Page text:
Helen Stokes-Lampard, chairwoman of the Royal College of GPs, has warned that patients could wait weeks for a GP appointment which pose a “serious risk” to patients. She was speaking in an interview to the Press Association.
Currently, patients are waiting three to four weeks for an appointment for “the non-urgent” cases. Dr Stokes-Lampard warned that what is classed as non-urgent now can become urgent in the future. She was particularly concerned that the colder months would impact GP practices, increasing waiting lists as practices struggle to cope.
She said, “If it’s already taking some patients two to three weeks to get in to see a GP for the non-urgent stuff, then by the time three to four weeks has passed the non-urgent stuff may be becoming urgent.
“With lumps or bleeding problems or things that could be signs of serious disease, my profound concern is that people will delay seeking help for things that could potentially be life-threatening or life-changing if they are not tackled swiftly.
“Extended waiting times pose a serious risk because of all those unintended consequences.”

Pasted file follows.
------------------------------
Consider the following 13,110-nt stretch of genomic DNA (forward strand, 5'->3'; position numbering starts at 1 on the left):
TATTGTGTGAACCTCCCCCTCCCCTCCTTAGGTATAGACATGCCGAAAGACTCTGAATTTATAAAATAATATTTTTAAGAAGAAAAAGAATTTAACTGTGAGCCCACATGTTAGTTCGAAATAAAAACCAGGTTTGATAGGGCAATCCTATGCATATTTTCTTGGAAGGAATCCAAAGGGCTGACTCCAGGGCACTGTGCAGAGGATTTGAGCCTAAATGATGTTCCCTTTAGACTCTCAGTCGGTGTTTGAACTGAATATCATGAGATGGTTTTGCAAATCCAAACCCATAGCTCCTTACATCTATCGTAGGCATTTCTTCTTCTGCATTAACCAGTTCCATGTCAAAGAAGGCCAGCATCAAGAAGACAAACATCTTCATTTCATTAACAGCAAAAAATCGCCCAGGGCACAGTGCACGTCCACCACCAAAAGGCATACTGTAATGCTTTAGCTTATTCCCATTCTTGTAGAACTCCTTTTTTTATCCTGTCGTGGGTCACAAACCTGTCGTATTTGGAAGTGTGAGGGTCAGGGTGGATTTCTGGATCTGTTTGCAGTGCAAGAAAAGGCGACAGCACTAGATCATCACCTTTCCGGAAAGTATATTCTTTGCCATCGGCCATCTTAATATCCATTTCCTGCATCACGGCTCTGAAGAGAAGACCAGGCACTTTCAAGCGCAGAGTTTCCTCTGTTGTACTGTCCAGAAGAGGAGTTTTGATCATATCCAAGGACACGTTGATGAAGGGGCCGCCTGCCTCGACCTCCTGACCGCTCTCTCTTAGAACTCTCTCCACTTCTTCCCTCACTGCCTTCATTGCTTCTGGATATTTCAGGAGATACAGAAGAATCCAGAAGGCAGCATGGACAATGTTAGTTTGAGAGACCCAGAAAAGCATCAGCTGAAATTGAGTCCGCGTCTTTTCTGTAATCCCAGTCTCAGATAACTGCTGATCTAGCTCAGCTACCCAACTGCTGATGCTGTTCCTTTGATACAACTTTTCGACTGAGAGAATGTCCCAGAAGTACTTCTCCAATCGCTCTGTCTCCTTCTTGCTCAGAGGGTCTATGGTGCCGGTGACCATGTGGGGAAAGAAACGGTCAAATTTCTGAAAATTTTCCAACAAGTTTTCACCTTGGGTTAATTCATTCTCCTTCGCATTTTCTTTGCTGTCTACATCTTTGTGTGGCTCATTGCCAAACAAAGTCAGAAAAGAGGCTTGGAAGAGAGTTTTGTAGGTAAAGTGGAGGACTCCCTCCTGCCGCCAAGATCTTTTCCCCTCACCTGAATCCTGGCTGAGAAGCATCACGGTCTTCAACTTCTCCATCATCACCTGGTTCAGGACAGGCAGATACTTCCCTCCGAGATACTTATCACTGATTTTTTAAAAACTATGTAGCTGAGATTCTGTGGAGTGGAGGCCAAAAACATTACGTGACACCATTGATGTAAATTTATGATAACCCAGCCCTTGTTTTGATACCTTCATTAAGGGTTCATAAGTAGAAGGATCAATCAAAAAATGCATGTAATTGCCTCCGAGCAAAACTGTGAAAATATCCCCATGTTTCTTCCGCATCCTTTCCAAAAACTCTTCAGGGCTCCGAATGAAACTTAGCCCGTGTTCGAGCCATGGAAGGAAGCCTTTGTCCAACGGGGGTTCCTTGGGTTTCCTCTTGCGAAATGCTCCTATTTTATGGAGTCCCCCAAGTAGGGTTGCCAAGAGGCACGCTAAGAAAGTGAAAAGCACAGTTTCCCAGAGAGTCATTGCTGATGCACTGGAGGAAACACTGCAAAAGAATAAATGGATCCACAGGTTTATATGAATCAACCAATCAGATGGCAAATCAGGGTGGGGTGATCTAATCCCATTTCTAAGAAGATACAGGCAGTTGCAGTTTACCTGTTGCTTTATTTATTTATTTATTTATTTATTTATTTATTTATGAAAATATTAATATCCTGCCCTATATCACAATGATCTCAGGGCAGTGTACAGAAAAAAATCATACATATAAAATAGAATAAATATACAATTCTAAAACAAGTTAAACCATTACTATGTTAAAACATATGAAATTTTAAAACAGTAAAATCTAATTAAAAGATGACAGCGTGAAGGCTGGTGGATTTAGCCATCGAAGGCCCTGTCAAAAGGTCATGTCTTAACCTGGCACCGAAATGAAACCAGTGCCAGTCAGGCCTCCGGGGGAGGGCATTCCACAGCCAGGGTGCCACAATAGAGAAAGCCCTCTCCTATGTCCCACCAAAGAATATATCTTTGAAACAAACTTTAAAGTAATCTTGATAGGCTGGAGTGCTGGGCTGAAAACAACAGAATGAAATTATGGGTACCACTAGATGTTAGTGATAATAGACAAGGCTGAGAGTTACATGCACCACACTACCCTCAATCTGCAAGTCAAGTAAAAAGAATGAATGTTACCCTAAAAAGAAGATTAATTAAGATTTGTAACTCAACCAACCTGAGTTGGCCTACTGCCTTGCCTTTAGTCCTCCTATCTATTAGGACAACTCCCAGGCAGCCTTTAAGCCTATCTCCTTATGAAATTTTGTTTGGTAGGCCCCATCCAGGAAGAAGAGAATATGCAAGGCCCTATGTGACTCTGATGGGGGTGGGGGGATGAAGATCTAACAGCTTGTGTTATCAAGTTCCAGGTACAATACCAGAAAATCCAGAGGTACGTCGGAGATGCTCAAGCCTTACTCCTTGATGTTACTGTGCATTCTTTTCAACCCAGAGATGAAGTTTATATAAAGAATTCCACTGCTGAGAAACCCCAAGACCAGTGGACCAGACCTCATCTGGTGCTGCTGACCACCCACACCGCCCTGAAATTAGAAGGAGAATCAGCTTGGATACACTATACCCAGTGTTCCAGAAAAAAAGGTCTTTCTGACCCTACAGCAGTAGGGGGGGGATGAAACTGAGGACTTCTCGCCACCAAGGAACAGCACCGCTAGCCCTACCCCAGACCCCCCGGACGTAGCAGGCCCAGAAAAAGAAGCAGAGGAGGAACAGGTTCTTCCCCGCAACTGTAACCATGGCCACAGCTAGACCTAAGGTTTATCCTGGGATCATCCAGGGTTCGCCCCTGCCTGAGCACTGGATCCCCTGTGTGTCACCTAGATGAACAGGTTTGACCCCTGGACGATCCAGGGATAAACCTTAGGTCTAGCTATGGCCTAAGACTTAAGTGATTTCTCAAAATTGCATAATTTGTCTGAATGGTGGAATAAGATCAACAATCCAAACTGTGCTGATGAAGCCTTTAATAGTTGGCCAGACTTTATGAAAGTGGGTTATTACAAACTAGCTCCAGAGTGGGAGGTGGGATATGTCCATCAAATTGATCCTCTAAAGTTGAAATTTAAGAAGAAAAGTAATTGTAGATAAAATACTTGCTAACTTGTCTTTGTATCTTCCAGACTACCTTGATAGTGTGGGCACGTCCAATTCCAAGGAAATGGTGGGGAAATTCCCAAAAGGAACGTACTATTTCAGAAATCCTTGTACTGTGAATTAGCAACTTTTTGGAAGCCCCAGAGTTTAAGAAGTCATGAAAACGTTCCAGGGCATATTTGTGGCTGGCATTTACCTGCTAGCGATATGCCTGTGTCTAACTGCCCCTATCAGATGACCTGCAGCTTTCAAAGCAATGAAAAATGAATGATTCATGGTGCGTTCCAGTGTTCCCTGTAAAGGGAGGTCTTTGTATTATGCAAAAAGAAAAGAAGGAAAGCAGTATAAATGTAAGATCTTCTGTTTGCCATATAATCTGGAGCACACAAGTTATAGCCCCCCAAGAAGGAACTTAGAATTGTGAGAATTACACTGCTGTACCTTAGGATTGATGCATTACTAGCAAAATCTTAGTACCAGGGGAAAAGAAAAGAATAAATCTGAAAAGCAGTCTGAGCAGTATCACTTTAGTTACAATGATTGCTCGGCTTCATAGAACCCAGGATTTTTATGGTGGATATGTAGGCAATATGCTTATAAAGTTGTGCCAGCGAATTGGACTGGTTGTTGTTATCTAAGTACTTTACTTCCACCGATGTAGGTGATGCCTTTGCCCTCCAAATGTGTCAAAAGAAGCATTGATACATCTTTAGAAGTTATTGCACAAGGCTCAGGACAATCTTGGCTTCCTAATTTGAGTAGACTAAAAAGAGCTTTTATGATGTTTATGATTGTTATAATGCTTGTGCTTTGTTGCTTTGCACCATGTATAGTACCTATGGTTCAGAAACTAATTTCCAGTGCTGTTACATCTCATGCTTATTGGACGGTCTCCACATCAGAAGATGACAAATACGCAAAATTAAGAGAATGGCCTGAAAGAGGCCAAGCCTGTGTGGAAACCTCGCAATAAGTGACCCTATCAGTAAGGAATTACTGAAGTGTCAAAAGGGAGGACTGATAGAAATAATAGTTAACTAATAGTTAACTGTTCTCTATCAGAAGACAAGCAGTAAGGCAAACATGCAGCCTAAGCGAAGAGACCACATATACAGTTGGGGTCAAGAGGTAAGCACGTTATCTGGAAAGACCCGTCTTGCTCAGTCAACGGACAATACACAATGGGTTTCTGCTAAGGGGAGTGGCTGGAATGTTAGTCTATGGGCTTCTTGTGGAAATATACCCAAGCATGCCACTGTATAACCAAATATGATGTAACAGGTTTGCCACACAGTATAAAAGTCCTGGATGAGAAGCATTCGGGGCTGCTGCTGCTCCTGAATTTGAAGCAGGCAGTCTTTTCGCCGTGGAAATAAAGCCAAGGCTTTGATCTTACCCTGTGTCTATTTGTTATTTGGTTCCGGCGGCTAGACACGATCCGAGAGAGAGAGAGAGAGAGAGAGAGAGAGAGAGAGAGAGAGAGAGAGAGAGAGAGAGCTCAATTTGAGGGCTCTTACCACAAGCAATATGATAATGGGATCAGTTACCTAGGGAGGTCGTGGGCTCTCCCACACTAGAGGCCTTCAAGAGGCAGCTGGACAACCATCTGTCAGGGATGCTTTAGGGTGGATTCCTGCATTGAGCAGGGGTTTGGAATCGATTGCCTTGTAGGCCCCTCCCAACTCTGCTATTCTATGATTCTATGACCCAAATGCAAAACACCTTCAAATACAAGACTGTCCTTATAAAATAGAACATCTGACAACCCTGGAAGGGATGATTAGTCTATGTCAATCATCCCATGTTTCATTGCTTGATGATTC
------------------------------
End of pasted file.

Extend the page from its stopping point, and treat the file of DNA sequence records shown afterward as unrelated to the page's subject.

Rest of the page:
Dr Stokes-Lampard highlighted that she was particularly concerned that chronic disease management maybe impacted by the demand for GP services. She pointed out that up to now the NHS was phenomenally successful at keeping people alive through the prevention of heart attacks, strokes, and the complications of diabetes. It is believed that the NHS saves thousands of people a year that would have died thirty years ago.
Many GP services are “firefighting” urgent cases and are overstretched due to government cuts.
Shadow health minister, Julie Cooper, said, “The truth is that they are overwhelmed by ever-increasing demand. Add to this a chronic shortage of GPs and a crisis in recruitment and the result is a service that is at breaking point.
“If the Government really cares about the NHS and patient safety they must listen to the words of the medical professionals because when it comes to patient health and well-being, they are the experts and ministers ignore their advice at our peril.”
Dr Stokes-Lampard, said professionalism and goodwill is all that is holding the service together.